Gutenberg! The Musical!
UPDATE: Thanks to Bud Davenport for offering a link to the play's trailer here.
Bud Davenport and Doug Simon want to be on Broadway more than you can imagine. We're not 100% sure that they necessarily have the talent and we know they don't have the cash, but we do know that they have the drive, the heart and soul, and maybe that's what they and the musical world really needs.
In Gutenberg! The Musical!, written by Anthony King & Scott Brown and directed by Les Freres Corbusier founder and artistic director Alex Timbers, Bud and Doug do what they can to bring their Little Musical That Could to Broadway.
Gutenberg! The Musical! was first developed at the Upright Citizens Brigade Theatre, then played at the NY Musical Theatre Festival and enjoyed a six-week run at 59E59 Theaters, has now transferred to off-Broadway. This attention and success is very deserved and founded. You should check it out to see what I mean.
A musical-within-a-play, Gutenberg! The Musical! is about two aspiring musical writers, Bud Davenport (played by David Turner) and Doug Simon (Jeremy Shamos), presenting the audience a backers' audition of a musical they wrote about Johannes Gutenberg, the inventor of the printing press, in the hopes that there are Big-Timey Producers in the house to make their dreams of going to Broadway come true. Since Bud and Doug have no money to put on the show (or to hire a cast), they play all the roles themselves, using labeled baseball caps (with labels such as "Drunk #1" & "Drunk #2," "Monk," "Anti-Semitic Flower Girl" and "Old Black Narrator") to indicate which roles they're playing (for large chorus lines or ensemble numbers, they tie a number of hats together with string and attach them to sticks).
The story itself about Gutenberg and his printing press...well, it doesn't really matter. (You're not really coming to this expecting to get a history lesson of the origin of the printing press, are you?) The play isn't exactly about the printing press and the evil monk who wants it destroyed to keep the masses illiterate and Helvetica (the heroine, named after the font) who loves Gutenberg: it's about Bud and Doug trying to present their little opus to us.
It's very, very funny.
There were a number of lines throughout the show that I was laughing so hard I became self-conscious. (One scene in particular was when, to stall for time, Doug describes to the audience a scene they didn't write about how the evil monk tortures the heroine Helvetica and gets slightly caught up in the sexual overtones of such a hypothetical scene.)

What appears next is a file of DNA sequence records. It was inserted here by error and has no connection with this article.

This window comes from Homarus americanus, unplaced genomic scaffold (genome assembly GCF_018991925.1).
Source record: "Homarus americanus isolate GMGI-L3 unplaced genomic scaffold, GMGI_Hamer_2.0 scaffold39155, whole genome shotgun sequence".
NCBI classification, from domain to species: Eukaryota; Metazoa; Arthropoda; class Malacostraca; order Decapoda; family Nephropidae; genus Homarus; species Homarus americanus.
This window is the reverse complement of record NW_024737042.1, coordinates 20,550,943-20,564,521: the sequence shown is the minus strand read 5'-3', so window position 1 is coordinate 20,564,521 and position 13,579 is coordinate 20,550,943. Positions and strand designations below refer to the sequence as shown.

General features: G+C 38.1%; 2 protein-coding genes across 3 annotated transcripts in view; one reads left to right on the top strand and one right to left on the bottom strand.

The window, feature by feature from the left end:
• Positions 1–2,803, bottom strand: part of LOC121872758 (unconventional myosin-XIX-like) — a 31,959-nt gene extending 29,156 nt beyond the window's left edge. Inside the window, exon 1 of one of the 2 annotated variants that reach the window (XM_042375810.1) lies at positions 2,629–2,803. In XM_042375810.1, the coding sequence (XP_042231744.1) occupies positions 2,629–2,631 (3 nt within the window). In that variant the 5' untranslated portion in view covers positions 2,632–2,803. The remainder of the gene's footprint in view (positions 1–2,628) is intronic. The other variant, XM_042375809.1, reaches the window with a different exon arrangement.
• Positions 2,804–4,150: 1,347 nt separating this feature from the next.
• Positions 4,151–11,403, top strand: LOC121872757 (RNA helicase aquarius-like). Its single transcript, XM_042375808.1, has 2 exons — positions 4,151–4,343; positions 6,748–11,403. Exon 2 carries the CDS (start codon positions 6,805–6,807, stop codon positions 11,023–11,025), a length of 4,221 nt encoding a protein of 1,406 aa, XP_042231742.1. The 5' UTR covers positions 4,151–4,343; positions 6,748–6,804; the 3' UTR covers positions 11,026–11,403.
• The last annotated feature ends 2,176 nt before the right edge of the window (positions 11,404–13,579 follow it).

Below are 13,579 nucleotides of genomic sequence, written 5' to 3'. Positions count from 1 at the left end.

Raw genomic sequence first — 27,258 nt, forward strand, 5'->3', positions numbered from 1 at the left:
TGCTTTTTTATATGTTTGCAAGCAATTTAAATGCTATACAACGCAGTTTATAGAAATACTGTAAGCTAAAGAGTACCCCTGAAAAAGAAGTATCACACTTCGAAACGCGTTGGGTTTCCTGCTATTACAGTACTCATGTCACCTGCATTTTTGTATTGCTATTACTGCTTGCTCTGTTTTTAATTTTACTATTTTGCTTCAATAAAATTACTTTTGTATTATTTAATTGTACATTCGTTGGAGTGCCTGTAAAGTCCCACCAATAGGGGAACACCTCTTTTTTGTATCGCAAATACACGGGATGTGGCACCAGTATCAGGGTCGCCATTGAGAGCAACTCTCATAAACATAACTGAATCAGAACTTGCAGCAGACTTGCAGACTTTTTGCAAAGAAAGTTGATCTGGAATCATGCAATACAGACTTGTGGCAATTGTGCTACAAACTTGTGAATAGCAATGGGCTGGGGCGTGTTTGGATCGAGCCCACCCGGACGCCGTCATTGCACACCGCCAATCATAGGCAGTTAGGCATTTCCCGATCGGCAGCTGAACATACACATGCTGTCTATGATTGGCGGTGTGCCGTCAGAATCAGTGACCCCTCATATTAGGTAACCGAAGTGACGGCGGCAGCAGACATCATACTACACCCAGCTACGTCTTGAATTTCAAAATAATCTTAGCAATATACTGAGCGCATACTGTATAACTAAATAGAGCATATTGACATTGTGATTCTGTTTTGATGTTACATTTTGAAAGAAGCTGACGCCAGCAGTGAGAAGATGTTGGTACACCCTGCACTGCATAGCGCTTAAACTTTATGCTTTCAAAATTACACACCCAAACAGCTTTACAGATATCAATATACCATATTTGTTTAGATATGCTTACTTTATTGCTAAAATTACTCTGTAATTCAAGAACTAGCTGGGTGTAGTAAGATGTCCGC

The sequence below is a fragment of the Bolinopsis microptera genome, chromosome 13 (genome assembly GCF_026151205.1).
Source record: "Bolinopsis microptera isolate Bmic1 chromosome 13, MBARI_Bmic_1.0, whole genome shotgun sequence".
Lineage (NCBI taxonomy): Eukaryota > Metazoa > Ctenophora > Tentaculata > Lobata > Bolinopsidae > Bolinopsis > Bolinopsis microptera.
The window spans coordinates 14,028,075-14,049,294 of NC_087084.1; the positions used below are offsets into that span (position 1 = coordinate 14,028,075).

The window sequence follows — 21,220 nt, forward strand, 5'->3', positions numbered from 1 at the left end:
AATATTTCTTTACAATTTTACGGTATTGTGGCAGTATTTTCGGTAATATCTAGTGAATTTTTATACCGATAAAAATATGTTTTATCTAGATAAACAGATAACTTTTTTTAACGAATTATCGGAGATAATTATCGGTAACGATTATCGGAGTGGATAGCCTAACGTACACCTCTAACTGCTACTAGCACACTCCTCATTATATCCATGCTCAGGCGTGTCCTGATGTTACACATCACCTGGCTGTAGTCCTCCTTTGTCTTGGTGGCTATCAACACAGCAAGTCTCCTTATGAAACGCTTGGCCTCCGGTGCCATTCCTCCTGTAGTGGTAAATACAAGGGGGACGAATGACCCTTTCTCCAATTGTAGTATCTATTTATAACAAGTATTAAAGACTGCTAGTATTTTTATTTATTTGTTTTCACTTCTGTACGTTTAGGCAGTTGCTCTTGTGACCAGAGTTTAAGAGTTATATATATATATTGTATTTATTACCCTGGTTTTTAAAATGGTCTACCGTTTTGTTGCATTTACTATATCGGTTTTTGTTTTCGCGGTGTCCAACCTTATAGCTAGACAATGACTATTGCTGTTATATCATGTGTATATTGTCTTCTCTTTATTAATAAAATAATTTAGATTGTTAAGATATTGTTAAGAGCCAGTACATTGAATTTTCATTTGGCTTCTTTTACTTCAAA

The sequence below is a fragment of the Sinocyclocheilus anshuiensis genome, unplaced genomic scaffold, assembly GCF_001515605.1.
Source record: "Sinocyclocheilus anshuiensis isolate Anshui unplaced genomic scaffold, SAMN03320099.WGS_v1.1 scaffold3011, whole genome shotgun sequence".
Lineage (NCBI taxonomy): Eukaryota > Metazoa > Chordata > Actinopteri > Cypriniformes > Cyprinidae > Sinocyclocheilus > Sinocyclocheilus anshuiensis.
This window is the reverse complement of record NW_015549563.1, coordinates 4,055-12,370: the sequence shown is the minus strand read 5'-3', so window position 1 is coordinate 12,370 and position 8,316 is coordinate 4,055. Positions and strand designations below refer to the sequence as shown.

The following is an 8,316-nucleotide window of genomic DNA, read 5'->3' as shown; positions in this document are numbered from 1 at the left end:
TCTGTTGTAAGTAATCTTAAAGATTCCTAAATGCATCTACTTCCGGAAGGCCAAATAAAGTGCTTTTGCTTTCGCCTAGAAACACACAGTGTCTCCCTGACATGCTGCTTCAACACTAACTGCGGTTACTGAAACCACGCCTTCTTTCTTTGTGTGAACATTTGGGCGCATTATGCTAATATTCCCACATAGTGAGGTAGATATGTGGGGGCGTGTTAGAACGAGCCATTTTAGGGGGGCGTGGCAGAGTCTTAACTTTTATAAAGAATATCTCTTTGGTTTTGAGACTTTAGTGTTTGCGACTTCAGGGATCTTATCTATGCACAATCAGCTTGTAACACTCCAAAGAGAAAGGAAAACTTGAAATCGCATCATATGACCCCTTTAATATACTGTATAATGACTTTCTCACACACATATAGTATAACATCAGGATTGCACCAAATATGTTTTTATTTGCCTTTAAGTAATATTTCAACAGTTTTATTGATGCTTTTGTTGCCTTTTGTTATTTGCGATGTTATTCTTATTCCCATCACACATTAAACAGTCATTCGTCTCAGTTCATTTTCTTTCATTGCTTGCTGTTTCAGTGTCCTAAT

To be honest, it took the start of the second act for the play to fully win me over. I was initially a bit dubious about the metafictional play-within-a-play conceit because, well, it's been done so many times before. This isn't the fault of the play or the production; I've seen enough episodes of Mr. Show and South Park to have a bit of a cynical "been there, done that" attitude when it comes to ironic self-conscious musical pieces. That doesn't mean I wasn't finding it funny or entertaining in the first act (I was), I just had a tough time dropping my innate skepticism.
That being said, Mr. Turner and Mr. Shamos played the roles so well and with such sharp comic timing (they deliver blatantly offensive lines with such naïveté and obliviousness you can't help but laugh) that my fears of this being a navel-gazing "aren't-we-too-cute-for-words" show subsided by the time the second act began. They won me over.
The play simultaneously lampoons and picks apart the various clichés and conventions of the musical theatre genre and honors and adheres to them (not unlike the way, say, South Park: Bigger, Longer & Uncut did), playing the rock song for the "Act One Rock Finale," the forlorn love song for the heroine, the "charm" song (preferably to be played by someone who used to be famous, like John Candy). Bud and Doug also make a point to refer to the Holocaust (because, y'know, every great Broadway musical has to refer to Some Important Issue to give it some gravitas).
Watching this play, I noticed something interesting happen. I genuinely felt for these dorky wannabes and wanted them to get that Broadway contract they were vying for. Despite how "by-the-numbers" their musical was and despite a lot of the ironic comedy permeated throughout Gutenberg! The Musical!, there's such a sweet, un-ironic humanity to Bud and Doug that made me excited for them to get their very silly play off the ground. I left the theatre smiling.
Gutenberg! The Musical! is playing at the Actors' Playhouse on 100 Seventh Avenue South just below Christopher Street. For tickets go here.
James "Evil Monk" Comtois